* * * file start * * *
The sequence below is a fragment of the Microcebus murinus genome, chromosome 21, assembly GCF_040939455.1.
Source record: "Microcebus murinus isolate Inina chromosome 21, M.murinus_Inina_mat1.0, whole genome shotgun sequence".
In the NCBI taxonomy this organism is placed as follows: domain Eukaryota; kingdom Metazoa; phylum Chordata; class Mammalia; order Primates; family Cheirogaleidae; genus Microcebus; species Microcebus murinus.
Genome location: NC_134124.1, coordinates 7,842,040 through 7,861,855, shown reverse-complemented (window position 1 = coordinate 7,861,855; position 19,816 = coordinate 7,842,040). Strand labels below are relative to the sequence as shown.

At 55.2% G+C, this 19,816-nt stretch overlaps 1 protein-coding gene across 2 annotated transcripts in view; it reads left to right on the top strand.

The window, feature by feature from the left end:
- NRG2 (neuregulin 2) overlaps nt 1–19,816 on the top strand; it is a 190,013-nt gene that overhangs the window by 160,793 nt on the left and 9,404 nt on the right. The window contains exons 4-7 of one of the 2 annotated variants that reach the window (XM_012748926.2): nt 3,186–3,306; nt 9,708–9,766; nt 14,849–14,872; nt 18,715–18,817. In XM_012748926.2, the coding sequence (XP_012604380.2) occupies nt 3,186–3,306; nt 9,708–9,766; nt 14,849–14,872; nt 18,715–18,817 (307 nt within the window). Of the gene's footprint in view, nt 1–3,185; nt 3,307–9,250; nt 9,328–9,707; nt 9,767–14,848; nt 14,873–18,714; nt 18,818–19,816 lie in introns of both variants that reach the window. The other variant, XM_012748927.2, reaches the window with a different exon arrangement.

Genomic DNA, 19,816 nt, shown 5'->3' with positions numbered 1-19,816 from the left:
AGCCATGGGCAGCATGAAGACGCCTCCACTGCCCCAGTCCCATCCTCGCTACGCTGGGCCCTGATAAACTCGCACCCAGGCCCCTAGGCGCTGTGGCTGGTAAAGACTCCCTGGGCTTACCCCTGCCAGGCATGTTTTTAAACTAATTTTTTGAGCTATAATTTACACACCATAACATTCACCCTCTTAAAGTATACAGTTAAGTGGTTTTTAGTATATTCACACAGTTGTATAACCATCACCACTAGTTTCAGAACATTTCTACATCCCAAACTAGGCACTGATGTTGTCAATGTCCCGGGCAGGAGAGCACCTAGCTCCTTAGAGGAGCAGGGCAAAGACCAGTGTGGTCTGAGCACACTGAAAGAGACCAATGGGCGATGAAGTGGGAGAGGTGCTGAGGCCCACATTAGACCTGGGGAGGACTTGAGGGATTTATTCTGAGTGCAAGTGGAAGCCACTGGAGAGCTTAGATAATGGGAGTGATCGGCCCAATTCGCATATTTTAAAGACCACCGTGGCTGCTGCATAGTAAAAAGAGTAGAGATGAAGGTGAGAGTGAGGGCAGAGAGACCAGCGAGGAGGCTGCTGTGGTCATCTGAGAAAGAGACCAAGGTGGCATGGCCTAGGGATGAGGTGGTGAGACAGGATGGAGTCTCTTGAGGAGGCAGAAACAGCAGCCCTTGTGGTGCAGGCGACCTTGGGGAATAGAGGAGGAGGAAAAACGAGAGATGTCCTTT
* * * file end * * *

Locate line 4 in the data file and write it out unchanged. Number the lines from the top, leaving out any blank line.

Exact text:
Genome location: NC_134124.1, coordinates 7,842,040 through 7,861,855, shown reverse-complemented (window position 1 = coordinate 7,861,855; position 19,816 = coordinate 7,842,040). Strand labels below are relative to the sequence as shown.